A police officer will face downgraded negligent homicide charges in the shooting death of an Ethiopian-Israeli teen in June, Hebrew-language media reports said Monday, in a decision that could reignite protests that gripped the country earlier this year.
The killing of Solomon Tekah, 19, in the Haifa neighborhood of Kiryat Haim on June 30, sparked nationwide protests, some of which turned violent.
The incident immediately sparked renewed accusations of police brutality and racism toward Israelis of Ethiopian descent. Days after the shooting, protesters across Israel blocked roads, burned tires, and denounced what they said is systemic discrimination against the community.
The Justice Ministry’s Police Internal Investigations Department (PIID) is due on Tuesday to announce whether the officer, who was off-duty at the time of the shooting and has not been named publicly, will be charged and, if so, with what offense.
Channel 13 and Maariv reported, without citing sources, that the decision which will be announced is to indict him of the relatively lenient offense of negligent homicide which carries a maximum punishment of three years in jail.
Tekah’s family will likely petition the High Court of Justice to appeal the decision, according to Channel 13, and ask that the charges be upgraded to manslaughter, which is punishable by up to 20 years behind bars.
The Haaretz daily last month reported that the PIID was leaning toward indicting the officer of negligent homicide since investigators did not believe they would be able to dispute the officer’s account that he felt his life was in danger before he fired his weapon.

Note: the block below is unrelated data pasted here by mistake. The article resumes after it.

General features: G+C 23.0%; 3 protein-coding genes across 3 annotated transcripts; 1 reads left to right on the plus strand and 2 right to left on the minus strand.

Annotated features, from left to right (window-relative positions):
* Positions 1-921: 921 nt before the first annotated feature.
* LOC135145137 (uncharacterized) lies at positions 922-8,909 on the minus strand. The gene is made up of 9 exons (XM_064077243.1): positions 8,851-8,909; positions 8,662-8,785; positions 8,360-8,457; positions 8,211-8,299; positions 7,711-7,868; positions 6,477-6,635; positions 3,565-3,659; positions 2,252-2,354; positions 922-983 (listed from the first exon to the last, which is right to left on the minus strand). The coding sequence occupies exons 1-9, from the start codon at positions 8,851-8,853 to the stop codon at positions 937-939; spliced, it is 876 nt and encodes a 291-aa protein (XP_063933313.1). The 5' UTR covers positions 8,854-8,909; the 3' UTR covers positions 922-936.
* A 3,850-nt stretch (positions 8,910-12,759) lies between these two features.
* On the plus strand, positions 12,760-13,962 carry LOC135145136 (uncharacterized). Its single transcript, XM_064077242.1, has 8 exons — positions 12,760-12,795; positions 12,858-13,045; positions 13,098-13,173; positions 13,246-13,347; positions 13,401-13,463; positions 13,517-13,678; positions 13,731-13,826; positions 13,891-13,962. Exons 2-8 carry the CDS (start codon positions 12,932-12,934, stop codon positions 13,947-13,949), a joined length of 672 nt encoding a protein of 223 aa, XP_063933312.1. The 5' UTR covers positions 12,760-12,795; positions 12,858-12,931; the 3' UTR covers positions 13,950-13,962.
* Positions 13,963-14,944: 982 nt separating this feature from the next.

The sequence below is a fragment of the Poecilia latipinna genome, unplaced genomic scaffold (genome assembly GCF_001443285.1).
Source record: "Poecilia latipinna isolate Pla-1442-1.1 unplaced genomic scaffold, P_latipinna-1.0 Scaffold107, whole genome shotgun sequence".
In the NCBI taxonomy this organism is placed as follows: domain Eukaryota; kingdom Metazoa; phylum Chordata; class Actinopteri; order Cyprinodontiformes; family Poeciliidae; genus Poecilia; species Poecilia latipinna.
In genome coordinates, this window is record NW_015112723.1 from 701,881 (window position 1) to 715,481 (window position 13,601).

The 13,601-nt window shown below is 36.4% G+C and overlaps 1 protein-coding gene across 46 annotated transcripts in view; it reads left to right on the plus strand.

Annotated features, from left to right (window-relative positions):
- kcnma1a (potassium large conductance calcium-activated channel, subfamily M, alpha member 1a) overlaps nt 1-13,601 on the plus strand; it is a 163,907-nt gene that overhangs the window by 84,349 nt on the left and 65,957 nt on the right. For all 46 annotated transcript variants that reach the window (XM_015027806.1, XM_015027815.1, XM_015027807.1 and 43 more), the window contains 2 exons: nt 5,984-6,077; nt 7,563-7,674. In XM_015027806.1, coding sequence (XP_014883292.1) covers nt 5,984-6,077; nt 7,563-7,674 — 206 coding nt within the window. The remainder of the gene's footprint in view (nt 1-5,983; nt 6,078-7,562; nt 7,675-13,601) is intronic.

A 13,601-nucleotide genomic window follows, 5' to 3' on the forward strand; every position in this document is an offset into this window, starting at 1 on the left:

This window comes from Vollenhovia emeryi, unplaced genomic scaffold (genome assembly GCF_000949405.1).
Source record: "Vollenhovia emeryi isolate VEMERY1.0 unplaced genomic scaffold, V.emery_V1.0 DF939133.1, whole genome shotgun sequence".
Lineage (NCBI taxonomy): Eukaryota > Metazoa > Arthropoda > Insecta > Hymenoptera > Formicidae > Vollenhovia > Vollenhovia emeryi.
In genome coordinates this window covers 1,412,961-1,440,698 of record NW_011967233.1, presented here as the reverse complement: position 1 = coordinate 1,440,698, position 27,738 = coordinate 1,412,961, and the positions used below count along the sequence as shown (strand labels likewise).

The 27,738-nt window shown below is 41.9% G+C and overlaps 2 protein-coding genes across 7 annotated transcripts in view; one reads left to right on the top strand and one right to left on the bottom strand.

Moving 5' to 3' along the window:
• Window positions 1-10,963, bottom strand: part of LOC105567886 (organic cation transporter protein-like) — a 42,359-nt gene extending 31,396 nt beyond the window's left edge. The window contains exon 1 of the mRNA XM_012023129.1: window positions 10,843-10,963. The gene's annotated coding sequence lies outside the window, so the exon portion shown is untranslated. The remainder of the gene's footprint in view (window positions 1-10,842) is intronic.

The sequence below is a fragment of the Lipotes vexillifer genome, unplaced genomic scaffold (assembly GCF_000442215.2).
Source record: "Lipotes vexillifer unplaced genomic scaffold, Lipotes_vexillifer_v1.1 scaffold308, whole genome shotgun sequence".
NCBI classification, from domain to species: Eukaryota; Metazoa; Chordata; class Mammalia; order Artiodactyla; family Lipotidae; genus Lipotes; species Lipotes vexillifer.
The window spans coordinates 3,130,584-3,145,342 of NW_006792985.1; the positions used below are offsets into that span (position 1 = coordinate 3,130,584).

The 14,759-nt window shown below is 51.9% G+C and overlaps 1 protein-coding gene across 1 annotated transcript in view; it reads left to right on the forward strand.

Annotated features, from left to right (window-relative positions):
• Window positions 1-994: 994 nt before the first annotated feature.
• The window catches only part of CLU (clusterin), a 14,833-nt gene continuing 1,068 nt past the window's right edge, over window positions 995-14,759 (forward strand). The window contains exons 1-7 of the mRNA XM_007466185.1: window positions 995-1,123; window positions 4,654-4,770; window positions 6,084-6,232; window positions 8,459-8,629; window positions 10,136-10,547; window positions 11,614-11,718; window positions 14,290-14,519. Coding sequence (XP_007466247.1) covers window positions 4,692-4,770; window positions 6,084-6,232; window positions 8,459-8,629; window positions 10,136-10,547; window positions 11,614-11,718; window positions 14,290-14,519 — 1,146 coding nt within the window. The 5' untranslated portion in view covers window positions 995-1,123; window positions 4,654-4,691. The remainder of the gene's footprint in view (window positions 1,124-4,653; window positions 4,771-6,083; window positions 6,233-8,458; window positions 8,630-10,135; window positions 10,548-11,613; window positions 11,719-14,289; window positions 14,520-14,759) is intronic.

The officer has maintained he was trying to break up a street fight and was set upon by three youths who hurled stones at him, endangering his life. The officer says he fired a shot at the ground and the bullet ricocheted up, fatally hitting Tekah.
Investigators determined the policeman had no reason to draw his gun, that report said, even though the officer said Tekah was throwing stones at him.
An associate of the officer told Channel 13 that the officer’s allies believe he should be disciplined, but not charged with a crime.
“It was clear to us from the first moment — this is not a manslaughter case. Nor is it a negligent homicide case. It is, at most, a disciplinary court case. We believe justice will be delivered,” the unnamed associate said.
Monday’s report quoted police sources estimating that the protests could be re-launched as a result of the failure to charge the officer of a more severe crime.
“We have intelligence according to which, if the Tekah family is unsatisfied with the PIID’s decision tomorrow, road-blocking and violent demonstrations will be held again,” senior sources in police’s Northern District reportedly said.
The family’s lawyer said they would wait to hear the official announcement.
“We will arrive tomorrow at the PIID offices to hear the explanation for the decision and we will then be able to understand whether the findings match the family’s claims,” attorney Zion Amir said.
“The family has shown restraint throughout [the investigation],” he added. “Nevertheless, we reserve the right to petition to the High Court if we don’t agree with the decision.”
Avi Yalou, one of the leaders of the previous Ethiopian protest, slammed the expected ruling and said his community “will keep struggling until there is justice.”
“We are seeing once again that the law enforcement system isn’t really doing justice,” he said. “Carelessly downgrading the charge to negligent homicide is an attempt to cover for this policeman. The community has been protesting for months against the injustice by the Israel Police. Now, the prosecution and [State Attorney] Shai Nitzan have also decided to close ranks and not deliver justice.”